Back to Basics
Working with different patient populations in the Integrative Community Assistance Program (ICAP), it is apparent that many people are unsure of what a naturopathic doctor (ND) is and what we can do. Based on this, and as a recent graduate, I have a vested interest in continuing to expand the general understanding of how our medicine can help. To start, the 4-year post-graduate doctorate program that all licensed ND’s must complete covers a similar curriculum as conventional medical schools with regards to basic sciences including anatomy, physiology, biochemistry, pathology, histology, embryology, neuroanatomy, microbiology, pharmacology and laboratory diagnostics. Where the medical education differs is how we actually learn to treat the human body both preventatively and in the case of illness, disease, or dysfunction.
The 6 main naturopathic therapeutic modalities are:
- Nutrition: Focusing on how to modulate and manage physiology, metabolism, nutrient requirements, diet and food sensitivities/intolerances to treat different states of health and disease.
- Counselling: Creating a safe, trust-based, doctor-patient relationship allows us to address mental/emotional matters, integrate the mind/body connection, and help support our patients in achieving their health goals.
- Botanical Medicine: Clinical use of whole plants, extracts, and formulations/combinations of medicinal plants based on their specific actions and indications as evinced by current research and historical use.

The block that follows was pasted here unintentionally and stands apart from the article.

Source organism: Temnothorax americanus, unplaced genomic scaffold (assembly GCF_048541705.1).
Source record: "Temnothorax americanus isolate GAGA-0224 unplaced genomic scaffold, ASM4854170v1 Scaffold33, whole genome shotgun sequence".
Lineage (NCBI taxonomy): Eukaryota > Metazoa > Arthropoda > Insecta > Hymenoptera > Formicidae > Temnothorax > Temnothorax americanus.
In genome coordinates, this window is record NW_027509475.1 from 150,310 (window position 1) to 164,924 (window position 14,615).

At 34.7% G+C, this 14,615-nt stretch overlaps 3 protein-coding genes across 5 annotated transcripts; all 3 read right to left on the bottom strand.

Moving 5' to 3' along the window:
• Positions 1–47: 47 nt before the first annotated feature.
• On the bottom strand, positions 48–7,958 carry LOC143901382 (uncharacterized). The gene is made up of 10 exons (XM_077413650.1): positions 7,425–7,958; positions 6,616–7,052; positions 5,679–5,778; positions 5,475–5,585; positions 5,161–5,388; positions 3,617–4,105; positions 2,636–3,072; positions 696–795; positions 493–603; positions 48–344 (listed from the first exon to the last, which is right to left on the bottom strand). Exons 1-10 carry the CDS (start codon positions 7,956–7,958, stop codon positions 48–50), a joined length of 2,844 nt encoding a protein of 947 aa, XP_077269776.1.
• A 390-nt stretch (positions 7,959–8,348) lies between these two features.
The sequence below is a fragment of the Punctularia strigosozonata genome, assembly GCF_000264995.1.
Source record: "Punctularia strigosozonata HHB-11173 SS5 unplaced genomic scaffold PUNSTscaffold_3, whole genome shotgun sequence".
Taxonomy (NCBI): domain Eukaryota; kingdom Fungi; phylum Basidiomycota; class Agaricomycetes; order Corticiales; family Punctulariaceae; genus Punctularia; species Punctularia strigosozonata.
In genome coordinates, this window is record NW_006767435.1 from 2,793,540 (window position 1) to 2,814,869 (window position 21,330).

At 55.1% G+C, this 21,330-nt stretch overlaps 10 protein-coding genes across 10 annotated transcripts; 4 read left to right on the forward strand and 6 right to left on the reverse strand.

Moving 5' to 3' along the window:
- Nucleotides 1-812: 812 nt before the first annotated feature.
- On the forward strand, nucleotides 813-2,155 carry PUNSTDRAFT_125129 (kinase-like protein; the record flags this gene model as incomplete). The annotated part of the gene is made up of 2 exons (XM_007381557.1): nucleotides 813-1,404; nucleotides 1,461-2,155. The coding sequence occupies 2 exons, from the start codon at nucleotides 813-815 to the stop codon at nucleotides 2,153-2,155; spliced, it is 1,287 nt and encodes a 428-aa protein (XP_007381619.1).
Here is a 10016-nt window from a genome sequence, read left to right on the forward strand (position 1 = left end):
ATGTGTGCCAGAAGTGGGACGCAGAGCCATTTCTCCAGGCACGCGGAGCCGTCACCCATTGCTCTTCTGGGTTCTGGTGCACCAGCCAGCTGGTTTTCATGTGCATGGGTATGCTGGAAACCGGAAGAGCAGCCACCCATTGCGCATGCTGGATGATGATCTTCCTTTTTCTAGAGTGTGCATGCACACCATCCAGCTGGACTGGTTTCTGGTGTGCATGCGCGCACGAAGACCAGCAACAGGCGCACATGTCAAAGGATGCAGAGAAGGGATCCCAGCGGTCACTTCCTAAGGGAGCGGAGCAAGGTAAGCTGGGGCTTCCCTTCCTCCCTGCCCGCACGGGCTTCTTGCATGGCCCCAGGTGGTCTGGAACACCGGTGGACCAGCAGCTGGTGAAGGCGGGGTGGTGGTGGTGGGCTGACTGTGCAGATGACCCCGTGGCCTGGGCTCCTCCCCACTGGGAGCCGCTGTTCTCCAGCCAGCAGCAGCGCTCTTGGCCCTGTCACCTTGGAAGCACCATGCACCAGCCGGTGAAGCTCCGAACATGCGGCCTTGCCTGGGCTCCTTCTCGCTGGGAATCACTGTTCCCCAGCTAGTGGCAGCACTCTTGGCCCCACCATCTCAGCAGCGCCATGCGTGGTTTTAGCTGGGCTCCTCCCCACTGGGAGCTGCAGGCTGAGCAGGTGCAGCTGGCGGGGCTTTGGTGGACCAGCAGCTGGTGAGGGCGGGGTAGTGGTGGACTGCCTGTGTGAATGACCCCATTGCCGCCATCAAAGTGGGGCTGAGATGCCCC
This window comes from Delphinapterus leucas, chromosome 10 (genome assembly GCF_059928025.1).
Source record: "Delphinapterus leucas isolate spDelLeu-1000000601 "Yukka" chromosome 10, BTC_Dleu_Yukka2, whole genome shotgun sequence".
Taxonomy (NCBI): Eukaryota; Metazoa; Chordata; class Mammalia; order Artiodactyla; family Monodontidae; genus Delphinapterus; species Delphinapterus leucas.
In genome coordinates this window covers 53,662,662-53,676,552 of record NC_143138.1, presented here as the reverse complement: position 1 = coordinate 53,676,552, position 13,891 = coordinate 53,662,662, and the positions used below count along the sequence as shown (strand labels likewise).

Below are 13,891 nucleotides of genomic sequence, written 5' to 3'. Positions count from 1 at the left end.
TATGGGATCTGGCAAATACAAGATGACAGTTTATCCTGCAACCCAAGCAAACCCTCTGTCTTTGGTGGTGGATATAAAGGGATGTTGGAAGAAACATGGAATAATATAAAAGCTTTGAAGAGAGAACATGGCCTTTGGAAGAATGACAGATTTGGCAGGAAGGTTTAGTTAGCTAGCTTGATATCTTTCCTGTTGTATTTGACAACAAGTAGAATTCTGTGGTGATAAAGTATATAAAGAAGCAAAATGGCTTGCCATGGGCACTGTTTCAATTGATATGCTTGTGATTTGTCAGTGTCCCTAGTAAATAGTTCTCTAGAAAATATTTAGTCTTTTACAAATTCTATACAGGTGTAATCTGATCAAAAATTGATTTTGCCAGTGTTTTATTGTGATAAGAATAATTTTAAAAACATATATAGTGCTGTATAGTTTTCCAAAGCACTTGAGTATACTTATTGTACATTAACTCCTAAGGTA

- Traditional Chinese Medicine: Originating over 2500 years ago, one of the oldest forms of medicine incorporating acupuncture, herbs, diet and lifestyle to balance the body’s energy or life force known as “qi”
- Physical Medicine: Orthopaedic assessments, exercise and rehabilitation, soft tissue mobilization, spinal manipulations/adjustments, and injection therapies to address pain and musculoskeletal issues.
- Homeopathy: Based on the principle of “like cures like” or the idea that any substance which can produce symptoms in a healthy person can, in a diluted form, treat similar symptoms in a dysfunctional state by bringing the body’s awareness to the problem and stimulating an internal healing response.
Following the Integrative Model, we look at the biochemical, physical, and mental/emotional elements of a person, from multiple perspectives, which results in individualized treatment that combines a variety of these therapeutic modalities.